Industry members noted that the project, spearheaded by Waterways Ireland, is a “once-in-a-lifetime opportunity” to develop a high quality multi-activity leisure trail, with the ability to give the River Barrow and Barrow Way route an elevated status among Ireland’s inland waterways.
Mark O'Brien, board director and owner of the Old Grain Store Cottages and the Mullicháin Café in St Mullins, said: “For many years and in many reports the River Barrow and the unique features of the towpath which runs alongside it, has been identified as a key tourism asset, but also as a completely under-utilised resource in this regard.
“The key to unlocking the tourism potential of Co Carlow is in no small way rooted in the further development of the River Barrow and Barrow Way route. As has happened along the Great Western Greenway, this project will be the important influencing factor for visitors in their decision to travel to Co Carlow.”
Eileen O'Rourke, chief executive of Carlow Tourism, added that the project “will inject much needed jobs and revenue into Carlow's rural communities, sustaining them to keep local people in their local area.
“Research undertaken by Fáilte Ireland and Mayo County Council in respect of the Great Western Greenway in Mayo, whose length is much shorter than the Barrow Towpath, highlights its noticeable impact on business to the area, contributing €7.2 million annually to the local economy, creating 38 new full-time jobs and sustaining another 56 jobs.”
Board members also noted that “misinformation” is being circulated about the project, such as suggestions that the route would comprise a three-metre-wide tarmac path fenced in from the waterway.
The proposed development will use clean stone and compacted quarry dust to a maximum width of 2.5 metres, similar to that already in use along some stretches of the towpath in Graiguenamanagh, Goresbridge, Leighlinbridge and Bestfield, and in keeping with the standards laid down by the National Trails Office and Transport Infrastructure Ireland (TII) for walking and cycling usage – and will not be of interest to speed cyclists.
Only the existing access roadway downstream from St Mullins Lock, already prone to erosion, will be resurfaced with reinforced concrete, says Carlow Tourism, which promises that the “unspoilt nature of the towpath will be maintained, but with better facilities for the visitor to enjoy.”
Industry members on the board of Carlow Tourism reportedly view the project as responding to a strong market demand by domestic and overseas visitors alike.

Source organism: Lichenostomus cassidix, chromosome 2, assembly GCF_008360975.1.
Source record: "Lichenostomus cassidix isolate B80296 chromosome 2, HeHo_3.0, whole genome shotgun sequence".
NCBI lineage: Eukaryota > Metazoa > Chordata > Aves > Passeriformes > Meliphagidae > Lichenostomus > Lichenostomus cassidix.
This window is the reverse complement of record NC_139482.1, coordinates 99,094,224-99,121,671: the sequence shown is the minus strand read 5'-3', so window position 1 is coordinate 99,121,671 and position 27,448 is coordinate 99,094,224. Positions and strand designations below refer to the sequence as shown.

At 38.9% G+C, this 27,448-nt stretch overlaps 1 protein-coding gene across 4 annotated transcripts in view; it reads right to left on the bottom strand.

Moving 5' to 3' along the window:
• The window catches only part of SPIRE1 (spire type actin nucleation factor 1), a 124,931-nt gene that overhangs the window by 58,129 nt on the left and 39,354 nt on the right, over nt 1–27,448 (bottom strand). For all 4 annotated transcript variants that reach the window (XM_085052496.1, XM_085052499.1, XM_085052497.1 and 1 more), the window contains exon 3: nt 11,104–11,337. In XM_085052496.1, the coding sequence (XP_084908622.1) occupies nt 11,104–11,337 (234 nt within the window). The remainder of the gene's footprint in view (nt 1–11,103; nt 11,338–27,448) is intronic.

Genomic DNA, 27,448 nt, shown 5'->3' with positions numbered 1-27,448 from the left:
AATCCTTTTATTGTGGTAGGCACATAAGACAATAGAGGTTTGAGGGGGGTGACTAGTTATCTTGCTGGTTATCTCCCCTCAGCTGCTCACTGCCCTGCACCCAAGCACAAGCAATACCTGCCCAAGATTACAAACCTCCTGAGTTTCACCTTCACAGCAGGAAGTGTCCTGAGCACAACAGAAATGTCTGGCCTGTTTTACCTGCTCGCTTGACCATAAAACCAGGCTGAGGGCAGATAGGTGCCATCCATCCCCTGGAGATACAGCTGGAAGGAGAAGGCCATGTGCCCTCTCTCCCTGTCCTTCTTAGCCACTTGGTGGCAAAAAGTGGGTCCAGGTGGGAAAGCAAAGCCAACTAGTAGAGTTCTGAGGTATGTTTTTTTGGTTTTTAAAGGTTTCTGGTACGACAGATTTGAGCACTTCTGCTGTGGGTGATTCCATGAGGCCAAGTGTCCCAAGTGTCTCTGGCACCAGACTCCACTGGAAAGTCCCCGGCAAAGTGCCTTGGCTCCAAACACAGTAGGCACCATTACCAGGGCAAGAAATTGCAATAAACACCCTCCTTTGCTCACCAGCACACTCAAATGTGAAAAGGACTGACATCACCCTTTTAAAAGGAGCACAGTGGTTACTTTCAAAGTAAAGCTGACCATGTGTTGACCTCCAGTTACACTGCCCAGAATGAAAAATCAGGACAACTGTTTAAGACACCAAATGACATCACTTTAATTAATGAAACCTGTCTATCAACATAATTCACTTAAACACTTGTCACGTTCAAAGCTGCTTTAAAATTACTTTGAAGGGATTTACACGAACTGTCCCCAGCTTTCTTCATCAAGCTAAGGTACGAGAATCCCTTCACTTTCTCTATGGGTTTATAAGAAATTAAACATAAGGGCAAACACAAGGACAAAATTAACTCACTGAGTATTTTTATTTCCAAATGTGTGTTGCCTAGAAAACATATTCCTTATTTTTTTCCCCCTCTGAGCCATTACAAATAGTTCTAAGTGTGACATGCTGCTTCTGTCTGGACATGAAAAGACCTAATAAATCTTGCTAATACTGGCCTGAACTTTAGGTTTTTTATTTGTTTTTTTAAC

James Kehoe — owner of the Lord Bagenal Hotel, whose property fronts onto the River Barrow — notes the increasing emphasis on activity based holidays.
"Currently Co Carlow is not benefiting from this trend, which would be facilitated by completion of the towpath development project. The planning upgrades proposed will increase the year round accessibility of the Barrow towpath to people of all ages and physical ability for a range of activities.
“[At present] visitors are unable to use the towpath at certain periods of the year due to its poor state. It is also very difficult to gauge with reasonably accuracy the state of the towpath in other areas following periods of poor weather.
“The proposed surface will allow us to attract visitors to walk the Barrow towpath, in greater numbers, which will also give greater security to those walking the towpath as single users. I am in no doubt that a range of facilities will accompany the development of this project, which will foster new jobs for the local area."
The proposal has received a warm welcome from Arthur Keppel, president of the Inland Waterways Association of Ireland’s Barrow branch and chair of the Barrow Awards judging panel.
"The Barrow Awards are designed to reward towns and villages along the River Barrow for maintaining and enhancing the wonderful natural resources of the river,” he said. “Year on year we see excellent projects implemented by groups, in an entirely voluntary capacity who are keen to ensure an enjoyable experience for users of the towpath in their respective areas.”
Industry members of the board were strong in their praise for Waterways Ireland and their level of engagement and consultation with the public.
They also noted that the proposal forms part of a larger strategy for the River Barrow, completed by Waterways Ireland in consultation with a number of key partners, with the goal of ensuring higher visibility and recognition for Ireland's second longest river as a special area with strong heritage values.
The strategy recognises the potential of the river to become a busier waterway, as in years gone by when the river was a commercial hub, with benefits for both locals and visitors.